28 responses to Halloween Questions Revisited
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    Andrea green
    Comment on Halloween Questions Revisited (October 31st, 2013 at 06:48)

    I myself have neither done halloween , and have not allowed my children to take part, this was very hard for us, as there friends dress up and would plead for are children to take part, but as commited christians we felt it was to much of a compromise. In the uk the dress code is been a devil or a witch, we had light partys instead, the kids at church could come as angles or bible carictors, and actualy they really enjoyed this, and us adlults could dress up to, so we felt we had not given in to the world, but i must say each person has a right to do what they would like at the end of the day, but as for me and my house we served the lord through that testing time, but i know its so hard when kids are so excited about the hole thing and yes we had kids knock on are door for sweets, so i gave stickers with Jesus loves you, apples and fruit, and do you know the kidd loved coming every year for there sickers and fruit, truly they did, i even saw one of the small boys all grown up and he said i loved you giving me stickers and fruit and you always said God bless you! I was so touched by this, even are kids loved handing out the fruit and stickers.

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      Comment on Halloween Questions Revisited (October 31st, 2013 at 09:42)

      Andrea it is nice to hear there was that reaction. I think if you gave apples in some places you’d run the risk of them becoming projectiles. I bet those children who thanked you will have good teeth and maybe you made an impression otherwise as well.

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    Janina
    Comment on Halloween Questions Revisited (October 31st, 2013 at 07:48)

    Halloween is totally an American thing, no doubt about it. But as it goes, anything American is getting more popular in Europe these days. And of course commerce is trying to introduce the holiday as it is good business…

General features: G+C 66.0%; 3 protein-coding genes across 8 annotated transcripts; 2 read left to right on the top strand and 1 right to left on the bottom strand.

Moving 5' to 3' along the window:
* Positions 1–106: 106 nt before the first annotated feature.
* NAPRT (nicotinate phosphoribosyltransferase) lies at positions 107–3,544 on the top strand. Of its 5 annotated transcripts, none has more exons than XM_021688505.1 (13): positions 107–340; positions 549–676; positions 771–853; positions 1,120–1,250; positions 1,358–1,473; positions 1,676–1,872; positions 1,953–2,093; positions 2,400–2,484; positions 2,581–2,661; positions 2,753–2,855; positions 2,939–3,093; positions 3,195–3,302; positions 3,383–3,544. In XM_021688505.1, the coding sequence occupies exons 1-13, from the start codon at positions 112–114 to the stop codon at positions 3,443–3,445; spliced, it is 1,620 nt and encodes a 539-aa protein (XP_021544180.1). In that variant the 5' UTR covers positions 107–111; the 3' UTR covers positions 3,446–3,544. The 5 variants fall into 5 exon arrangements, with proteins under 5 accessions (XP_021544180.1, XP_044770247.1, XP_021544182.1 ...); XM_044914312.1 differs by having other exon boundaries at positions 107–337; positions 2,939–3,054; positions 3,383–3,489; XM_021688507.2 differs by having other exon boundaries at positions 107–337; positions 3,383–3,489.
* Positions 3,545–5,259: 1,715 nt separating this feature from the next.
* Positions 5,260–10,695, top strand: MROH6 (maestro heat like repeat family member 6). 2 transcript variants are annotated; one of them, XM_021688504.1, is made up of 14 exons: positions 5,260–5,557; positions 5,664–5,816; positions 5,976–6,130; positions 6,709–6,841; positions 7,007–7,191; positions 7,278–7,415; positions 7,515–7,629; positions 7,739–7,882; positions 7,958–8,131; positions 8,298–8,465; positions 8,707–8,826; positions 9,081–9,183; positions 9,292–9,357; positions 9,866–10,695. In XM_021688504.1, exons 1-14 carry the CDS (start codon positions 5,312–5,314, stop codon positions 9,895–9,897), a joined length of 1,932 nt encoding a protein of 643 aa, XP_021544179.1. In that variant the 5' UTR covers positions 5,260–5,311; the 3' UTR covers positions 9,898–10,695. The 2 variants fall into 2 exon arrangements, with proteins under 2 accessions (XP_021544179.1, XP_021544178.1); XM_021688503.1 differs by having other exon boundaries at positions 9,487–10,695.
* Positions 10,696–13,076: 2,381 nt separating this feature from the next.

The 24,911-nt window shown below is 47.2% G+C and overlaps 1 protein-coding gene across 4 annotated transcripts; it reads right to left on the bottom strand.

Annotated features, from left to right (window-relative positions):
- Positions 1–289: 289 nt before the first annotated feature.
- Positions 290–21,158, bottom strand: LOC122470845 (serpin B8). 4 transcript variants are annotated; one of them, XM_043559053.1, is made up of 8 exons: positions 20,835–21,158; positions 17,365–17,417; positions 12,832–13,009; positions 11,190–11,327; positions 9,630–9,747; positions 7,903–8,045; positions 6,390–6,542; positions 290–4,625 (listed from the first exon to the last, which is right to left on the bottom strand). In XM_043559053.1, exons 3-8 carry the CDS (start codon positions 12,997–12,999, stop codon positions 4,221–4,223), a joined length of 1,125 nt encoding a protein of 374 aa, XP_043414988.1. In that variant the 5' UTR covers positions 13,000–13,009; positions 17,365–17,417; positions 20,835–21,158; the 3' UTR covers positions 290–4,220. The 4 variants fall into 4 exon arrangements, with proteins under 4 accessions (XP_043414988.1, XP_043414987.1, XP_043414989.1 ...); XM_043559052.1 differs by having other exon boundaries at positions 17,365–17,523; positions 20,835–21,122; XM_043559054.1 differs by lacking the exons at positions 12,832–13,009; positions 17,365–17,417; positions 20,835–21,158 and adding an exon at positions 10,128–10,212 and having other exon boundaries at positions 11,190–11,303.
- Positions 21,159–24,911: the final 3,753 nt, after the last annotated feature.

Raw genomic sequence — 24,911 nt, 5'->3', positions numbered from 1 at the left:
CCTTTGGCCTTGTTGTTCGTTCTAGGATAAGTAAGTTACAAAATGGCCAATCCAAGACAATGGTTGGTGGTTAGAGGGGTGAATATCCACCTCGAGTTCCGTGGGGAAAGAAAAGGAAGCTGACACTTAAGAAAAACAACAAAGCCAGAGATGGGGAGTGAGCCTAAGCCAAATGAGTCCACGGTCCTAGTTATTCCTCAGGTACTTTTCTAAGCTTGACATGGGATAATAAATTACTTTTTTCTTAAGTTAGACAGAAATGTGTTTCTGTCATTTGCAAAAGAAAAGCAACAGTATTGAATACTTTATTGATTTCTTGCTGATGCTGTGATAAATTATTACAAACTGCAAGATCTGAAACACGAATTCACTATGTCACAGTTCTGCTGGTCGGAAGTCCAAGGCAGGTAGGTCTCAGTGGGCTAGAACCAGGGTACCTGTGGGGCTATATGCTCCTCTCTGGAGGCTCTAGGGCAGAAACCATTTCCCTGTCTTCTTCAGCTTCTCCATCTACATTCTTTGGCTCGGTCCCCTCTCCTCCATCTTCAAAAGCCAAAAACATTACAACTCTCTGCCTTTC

So nowadays we do get some Halloween events in Belgium, but trick or treating isn’t yet one of them. Some kids might do it tonight, but what we get the most is spooky night walks, people carving pumpkins and costume parties. And yes, even adults get involved. Tonight I’ll be at a friend’s and I’m sure she’ll be dressed up and she will have a bunch of Halloween-themed snacks. (Last year: pumpkin soup with tiny meatballs that looked like spiders; and I made a delicious cheesecake with a cobweb and spider on it in chocolate) We’ll all enjoy some horror movies and then go for a scary night walk.

    Can’t say I mind the Halloween thing blowing over to this side of the pond. I’m sure kids just love getting dressed up and getting candy (not just kids).

    Great description in your old post by the way, love the Halloween tax. Good one to remember if I ever have kids and if they go trick or treating. :)

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      Comment on Halloween Questions Revisited (October 31st, 2013 at 09:39)

      Thanks Janina, your plans sound quite American :) Looks like you’ve noticed the same thing with business as I mentioned below about Poland. It makes sense that that is where new customs might originate nowadays, since a lot of what people do now is consumption-driven.

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    Debbie H
    Comment on All in how you feel in your heart (October 31st, 2013 at 09:02)